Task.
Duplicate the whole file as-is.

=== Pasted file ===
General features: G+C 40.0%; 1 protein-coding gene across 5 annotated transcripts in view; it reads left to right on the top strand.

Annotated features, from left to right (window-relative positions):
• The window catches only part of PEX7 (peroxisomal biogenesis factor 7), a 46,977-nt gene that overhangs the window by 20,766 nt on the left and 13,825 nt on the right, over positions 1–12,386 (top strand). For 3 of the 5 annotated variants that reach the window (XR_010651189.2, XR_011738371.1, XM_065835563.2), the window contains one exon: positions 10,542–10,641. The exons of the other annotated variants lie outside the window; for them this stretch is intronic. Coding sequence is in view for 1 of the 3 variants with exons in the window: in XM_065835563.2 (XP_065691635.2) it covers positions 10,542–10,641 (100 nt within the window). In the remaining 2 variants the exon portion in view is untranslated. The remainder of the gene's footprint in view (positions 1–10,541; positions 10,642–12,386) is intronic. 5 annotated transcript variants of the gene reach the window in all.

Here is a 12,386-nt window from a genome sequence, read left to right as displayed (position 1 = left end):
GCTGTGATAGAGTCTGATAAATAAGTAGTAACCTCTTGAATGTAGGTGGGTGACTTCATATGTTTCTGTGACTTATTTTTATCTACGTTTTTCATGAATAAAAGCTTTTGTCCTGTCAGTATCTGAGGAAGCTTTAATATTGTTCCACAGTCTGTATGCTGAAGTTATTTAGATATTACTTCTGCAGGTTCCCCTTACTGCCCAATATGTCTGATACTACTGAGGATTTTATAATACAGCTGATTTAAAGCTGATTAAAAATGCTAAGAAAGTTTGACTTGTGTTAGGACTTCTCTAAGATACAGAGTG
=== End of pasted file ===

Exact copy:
General features: G+C 40.0%; 1 protein-coding gene across 5 annotated transcripts in view; it reads left to right on the top strand.

Annotated features, from left to right (window-relative positions):
• The window catches only part of PEX7 (peroxisomal biogenesis factor 7), a 46,977-nt gene that overhangs the window by 20,766 nt on the left and 13,825 nt on the right, over positions 1–12,386 (top strand). For 3 of the 5 annotated variants that reach the window (XR_010651189.2, XR_011738371.1, XM_065835563.2), the window contains one exon: positions 10,542–10,641. The exons of the other annotated variants lie outside the window; for them this stretch is intronic. Coding sequence is in view for 1 of the 3 variants with exons in the window: in XM_065835563.2 (XP_065691635.2) it covers positions 10,542–10,641 (100 nt within the window). In the remaining 2 variants the exon portion in view is untranslated. The remainder of the gene's footprint in view (positions 1–10,541; positions 10,642–12,386) is intronic. 5 annotated transcript variants of the gene reach the window in all.

Here is a 12,386-nt window from a genome sequence, read left to right as displayed (position 1 = left end):
GCTGTGATAGAGTCTGATAAATAAGTAGTAACCTCTTGAATGTAGGTGGGTGACTTCATATGTTTCTGTGACTTATTTTTATCTACGTTTTTCATGAATAAAAGCTTTTGTCCTGTCAGTATCTGAGGAAGCTTTAATATTGTTCCACAGTCTGTATGCTGAAGTTATTTAGATATTACTTCTGCAGGTTCCCCTTACTGCCCAATATGTCTGATACTACTGAGGATTTTATAATACAGCTGATTTAAAGCTGATTAAAAATGCTAAGAAAGTTTGACTTGTGTTAGGACTTCTCTAAGATACAGAGTG